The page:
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General News    H3'ed 2/22/11

Dead Baby Dolphins and Oil Wash in on the Gulf Coast

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In the Gulf, the temperature is rising. The magical spring season should soon bring warm waters teeming with life back to the region's marshy bayous and sandy shores.  

But there are troubling signs all is not right with the Gulf. This week, dramatic video and stories are emerging of at least 18 dead baby dolphins found on the coasts of Alabama and Mississippi. The tragic sight of these baby mammals floating belly up not far from the high rises and condos that students and families will flock to this spring suggest a different reality from the one presented by multi-million dollar ad campaigns that all is well along the Gulf shores.  

Local fish and wildlife experts are studying the exact cause of this carnage to see if it's oil related. My NRDC colleague Josh Mogerman's blog points out that scientific research shows how sensitive dolphins are to chemicals and toxins that can contaminate mother dolphins' milk.

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Dolphins at play near oil contaminated marshes of Bay Jimmy, LA, last fall.

Photo by NRDC/Rocky Kistner


But this isn't the only troubling sign that life isn't normal down in the Gulf. Oily tar balls are still washing in and residents point out the beaches are definitely not normal. Lorrie Williams of Ocean Springs, MS, has been documenting the continued contamination of her nearby beaches.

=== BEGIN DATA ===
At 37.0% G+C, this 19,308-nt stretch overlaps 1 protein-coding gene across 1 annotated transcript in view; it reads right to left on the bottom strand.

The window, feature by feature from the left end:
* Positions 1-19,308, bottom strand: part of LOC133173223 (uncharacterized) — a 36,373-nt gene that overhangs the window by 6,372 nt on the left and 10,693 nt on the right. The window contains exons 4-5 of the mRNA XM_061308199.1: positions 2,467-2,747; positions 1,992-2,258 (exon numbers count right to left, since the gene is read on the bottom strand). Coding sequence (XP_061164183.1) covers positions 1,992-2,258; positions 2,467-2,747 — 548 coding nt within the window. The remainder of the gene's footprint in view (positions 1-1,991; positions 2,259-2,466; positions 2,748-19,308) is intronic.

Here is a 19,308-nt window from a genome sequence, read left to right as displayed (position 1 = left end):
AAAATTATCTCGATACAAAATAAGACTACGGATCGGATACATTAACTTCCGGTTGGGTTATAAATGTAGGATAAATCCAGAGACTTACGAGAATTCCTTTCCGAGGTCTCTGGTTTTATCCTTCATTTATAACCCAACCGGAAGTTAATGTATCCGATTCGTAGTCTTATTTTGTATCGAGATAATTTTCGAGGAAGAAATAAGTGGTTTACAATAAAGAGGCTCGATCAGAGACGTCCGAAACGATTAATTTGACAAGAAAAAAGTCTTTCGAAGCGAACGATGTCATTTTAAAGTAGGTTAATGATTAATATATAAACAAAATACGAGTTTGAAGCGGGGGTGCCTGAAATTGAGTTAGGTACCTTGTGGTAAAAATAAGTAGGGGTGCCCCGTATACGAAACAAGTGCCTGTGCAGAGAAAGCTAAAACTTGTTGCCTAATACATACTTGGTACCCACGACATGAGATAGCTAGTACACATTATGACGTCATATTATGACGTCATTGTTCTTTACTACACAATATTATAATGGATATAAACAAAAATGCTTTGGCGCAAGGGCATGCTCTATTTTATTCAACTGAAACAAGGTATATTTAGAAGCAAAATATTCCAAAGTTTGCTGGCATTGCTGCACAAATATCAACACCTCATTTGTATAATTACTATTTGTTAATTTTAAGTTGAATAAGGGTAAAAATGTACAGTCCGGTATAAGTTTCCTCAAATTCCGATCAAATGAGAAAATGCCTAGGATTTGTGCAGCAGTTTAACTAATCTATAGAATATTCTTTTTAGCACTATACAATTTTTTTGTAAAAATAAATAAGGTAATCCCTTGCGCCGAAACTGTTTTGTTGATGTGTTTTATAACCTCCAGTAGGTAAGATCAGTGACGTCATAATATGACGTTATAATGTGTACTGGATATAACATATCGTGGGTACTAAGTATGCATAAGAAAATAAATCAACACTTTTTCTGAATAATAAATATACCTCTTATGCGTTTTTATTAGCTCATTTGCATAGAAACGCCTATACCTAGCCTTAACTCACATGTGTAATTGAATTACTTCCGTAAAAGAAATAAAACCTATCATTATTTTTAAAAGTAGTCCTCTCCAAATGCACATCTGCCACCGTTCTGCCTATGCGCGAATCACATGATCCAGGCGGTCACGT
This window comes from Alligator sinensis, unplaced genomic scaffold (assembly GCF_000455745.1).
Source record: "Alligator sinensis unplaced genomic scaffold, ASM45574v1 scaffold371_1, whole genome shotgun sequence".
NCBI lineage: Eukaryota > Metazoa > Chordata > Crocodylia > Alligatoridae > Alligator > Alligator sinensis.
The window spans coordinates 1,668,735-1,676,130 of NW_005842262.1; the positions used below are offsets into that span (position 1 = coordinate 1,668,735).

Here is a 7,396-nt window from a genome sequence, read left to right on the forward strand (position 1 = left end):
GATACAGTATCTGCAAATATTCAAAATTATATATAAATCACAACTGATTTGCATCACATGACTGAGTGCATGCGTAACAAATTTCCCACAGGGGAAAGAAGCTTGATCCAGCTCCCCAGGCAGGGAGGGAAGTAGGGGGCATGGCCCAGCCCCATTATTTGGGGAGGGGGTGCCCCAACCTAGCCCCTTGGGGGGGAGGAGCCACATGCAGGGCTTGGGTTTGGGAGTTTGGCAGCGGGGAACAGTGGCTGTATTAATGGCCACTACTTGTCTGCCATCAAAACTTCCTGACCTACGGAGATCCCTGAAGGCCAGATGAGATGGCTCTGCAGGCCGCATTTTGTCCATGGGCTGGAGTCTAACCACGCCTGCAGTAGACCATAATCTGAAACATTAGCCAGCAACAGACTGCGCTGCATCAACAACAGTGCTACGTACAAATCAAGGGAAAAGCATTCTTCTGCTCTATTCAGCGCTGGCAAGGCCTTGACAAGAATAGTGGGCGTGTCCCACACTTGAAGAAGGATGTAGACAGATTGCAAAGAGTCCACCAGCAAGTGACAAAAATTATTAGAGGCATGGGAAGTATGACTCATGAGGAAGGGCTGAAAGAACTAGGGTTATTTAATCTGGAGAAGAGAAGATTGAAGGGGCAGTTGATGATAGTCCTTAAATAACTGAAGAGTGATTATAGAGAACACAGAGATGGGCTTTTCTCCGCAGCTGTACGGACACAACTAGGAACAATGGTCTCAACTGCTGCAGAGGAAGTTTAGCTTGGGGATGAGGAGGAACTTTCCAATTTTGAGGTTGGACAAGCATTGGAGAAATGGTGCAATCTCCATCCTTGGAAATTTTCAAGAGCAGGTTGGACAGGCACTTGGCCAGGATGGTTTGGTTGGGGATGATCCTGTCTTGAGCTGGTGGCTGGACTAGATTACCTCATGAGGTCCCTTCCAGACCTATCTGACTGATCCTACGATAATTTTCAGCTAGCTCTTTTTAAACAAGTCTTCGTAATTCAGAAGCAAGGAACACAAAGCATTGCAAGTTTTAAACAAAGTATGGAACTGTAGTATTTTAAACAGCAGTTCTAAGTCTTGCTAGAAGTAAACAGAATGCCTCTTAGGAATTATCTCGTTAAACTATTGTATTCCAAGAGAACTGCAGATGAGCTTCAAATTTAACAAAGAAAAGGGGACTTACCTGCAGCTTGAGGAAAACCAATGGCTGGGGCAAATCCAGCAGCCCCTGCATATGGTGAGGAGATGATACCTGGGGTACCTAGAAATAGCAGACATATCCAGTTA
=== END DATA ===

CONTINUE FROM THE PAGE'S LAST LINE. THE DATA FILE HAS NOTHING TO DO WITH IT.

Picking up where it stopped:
"This was one of the first areas of Mississippi that was impacted by the BP oil last June," she says. "BP never went down the beach to cleanup where the bayou and marsh grass is. The oil is stuck in the marsh grass. Everything is dead. When the sun hits on it, you get rainbow spots."

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Blood Beach, MS, taken in February, 2011                    Photos by Lorrie Williams


Meanwhile, independent scientists continue to explore the sea bottom for signs of oil. And they are finding it. A lot of it. Marine biologist Samantha Joye told BBC News that the true extent of the oil disaster is still a long ways off.  

The impact on the benthos was devastating. Filter-feeding organisms, invertebrate worms, corals, sea fans - all of those were substantially impacted - and by impacted, I mean essentially killed....Another critical point is that detrital feeders like sea cucumbers, brittle stars that wander around the bottom, I didn't see a living (sea cucumber) around on any of the wellhead dives. They're typically everywhere, and we saw none.

Here's what the Associated Press  had to say about Samantha Joye's revelations: 

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Rocky Kistner is a media associate with the Natural Resources Defense Council. Since June, 2010, he has focused on the BP oil disaster in the Gulf, working out of NRDC's Gulf Resource Center in Buras, LA. He is a been a print and broadcast (more...)
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